VALENCIA.- The first exhibition in a Spanish museum dedicated to Bernar Venet gathers 53 works and a representative selection of the conceptual work developed by Bernar Venet during different phases of his artistic career. Part of his work was characterized by the use of poor materials, new media such as the video, the sound recording and the photography in order to document performances and actions and the advent of unpredictable situations. Works such as Performance dans les détritus (Performance within the garbage) in 1961, Tas de Charbon (Pile of coal) in 1963 or his series Relief Cartón (Relief Carton) from 1963 to 1965 were characterized by the elimination of features such as color, form, etc., which were traditionally associated with the aesthetic pleasure of the artwork.
The catalogue of this exhibition is the first monograph on this artist edited in Spain. As well as the exhibited works, the catalogue shows thorough graphic documentation of his creations and it includes some texts by Consuelo Císcar, Barbara Rose, Thierry Lenain and Thomas Mas Evilley.
Bernar Venet, (Saint-Auban 1941). Born within a working-class family. He moved to Nice when he was 17 years old, where he worked as a set designer in the Opera house, and he began his artistic career in an environment affected by the European post-war period, during which a redefinition of art was taking place. Within the different vanguard movements new groups emerged. One of them was the New Realism of Paris, also known as Neo-Dada, which was developed around Pierre Restany, with artists such as Yves Klein, Arman, Martial Raysse, Ben Vautier and César, who was the father of École de Nice (Nice School).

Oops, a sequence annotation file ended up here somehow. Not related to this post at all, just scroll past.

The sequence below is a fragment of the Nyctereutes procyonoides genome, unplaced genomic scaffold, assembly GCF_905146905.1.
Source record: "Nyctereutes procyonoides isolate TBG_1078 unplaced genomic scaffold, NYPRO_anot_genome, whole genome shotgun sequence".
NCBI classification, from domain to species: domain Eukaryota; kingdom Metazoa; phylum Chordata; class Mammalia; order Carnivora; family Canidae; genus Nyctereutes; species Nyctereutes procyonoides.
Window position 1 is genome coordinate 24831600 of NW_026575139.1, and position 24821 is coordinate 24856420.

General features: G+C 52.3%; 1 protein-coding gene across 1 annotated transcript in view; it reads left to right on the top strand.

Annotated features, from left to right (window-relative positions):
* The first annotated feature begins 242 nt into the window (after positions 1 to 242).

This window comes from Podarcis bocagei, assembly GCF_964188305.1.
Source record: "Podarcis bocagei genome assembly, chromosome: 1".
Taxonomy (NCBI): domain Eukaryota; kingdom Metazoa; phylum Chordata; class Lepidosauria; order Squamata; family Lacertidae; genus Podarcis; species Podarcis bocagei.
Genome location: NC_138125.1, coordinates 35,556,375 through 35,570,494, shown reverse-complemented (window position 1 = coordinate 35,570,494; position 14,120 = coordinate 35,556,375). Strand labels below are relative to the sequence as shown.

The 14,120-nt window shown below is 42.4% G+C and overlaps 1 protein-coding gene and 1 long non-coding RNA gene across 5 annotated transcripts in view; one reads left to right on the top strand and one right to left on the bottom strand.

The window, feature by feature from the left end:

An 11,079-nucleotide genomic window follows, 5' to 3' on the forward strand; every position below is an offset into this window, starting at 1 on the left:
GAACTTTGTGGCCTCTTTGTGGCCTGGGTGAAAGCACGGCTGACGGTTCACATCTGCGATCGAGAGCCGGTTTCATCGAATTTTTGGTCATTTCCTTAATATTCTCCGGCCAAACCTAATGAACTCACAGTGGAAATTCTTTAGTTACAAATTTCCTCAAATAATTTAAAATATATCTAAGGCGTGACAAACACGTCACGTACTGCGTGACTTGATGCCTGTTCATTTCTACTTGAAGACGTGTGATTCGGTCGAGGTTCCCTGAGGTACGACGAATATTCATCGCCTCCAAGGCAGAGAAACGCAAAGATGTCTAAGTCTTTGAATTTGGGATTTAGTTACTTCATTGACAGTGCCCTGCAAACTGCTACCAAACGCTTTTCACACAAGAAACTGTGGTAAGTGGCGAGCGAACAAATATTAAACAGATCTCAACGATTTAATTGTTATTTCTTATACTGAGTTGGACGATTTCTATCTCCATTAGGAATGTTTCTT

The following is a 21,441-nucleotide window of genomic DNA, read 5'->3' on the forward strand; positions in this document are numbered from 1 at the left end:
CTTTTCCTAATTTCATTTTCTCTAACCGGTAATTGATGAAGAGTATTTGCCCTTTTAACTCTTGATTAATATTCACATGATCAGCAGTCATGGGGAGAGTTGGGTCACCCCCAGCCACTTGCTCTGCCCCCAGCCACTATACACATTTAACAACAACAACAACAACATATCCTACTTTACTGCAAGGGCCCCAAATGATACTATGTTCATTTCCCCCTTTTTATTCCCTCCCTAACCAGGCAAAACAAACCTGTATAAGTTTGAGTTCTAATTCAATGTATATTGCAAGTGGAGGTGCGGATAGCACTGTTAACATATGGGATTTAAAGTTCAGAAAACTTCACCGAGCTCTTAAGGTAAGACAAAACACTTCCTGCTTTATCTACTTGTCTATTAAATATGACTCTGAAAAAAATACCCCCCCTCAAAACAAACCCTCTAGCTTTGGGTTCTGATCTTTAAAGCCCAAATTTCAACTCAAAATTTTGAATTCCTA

It was through Ben Vautier that Venet contacted the artists Fluxus George Maciunas, Robert Filliou and George Brecht. Vautier also introduced Venet to the vanguard artists of the Nice School, which challenged the Parisian abstract movement and aimed the desmitification of art and of the artist's role. They developed a constructive approach, which proposed art as a socially useful activity.
From 1961 to 1963 his intellectual abstraction capacity and his interest in experimentation, orientated Venet into conceptual art. He approached those who used the austere confines of black and white, he exhibited fabrics and cartons covered in tar, it was then when he said "black is the reject of easy communication", His first works out of representation borders develop toward a phase in which the dense black substance was applied to folded carton pieces, which had been previously discarded.
It was also during this period when he started the creation of sculptures without a clearly-defined form. Tas de Charbon (Pile of Coal), in 1963 released Venet from the limitations he had faced at the beginning. Since then, conceptual art has always been part of the work of Bernar Venet, both in his wall paintings with equations or abstract elements and in his performances, such as Return, which reveals Venet's interest in mathematical subjects.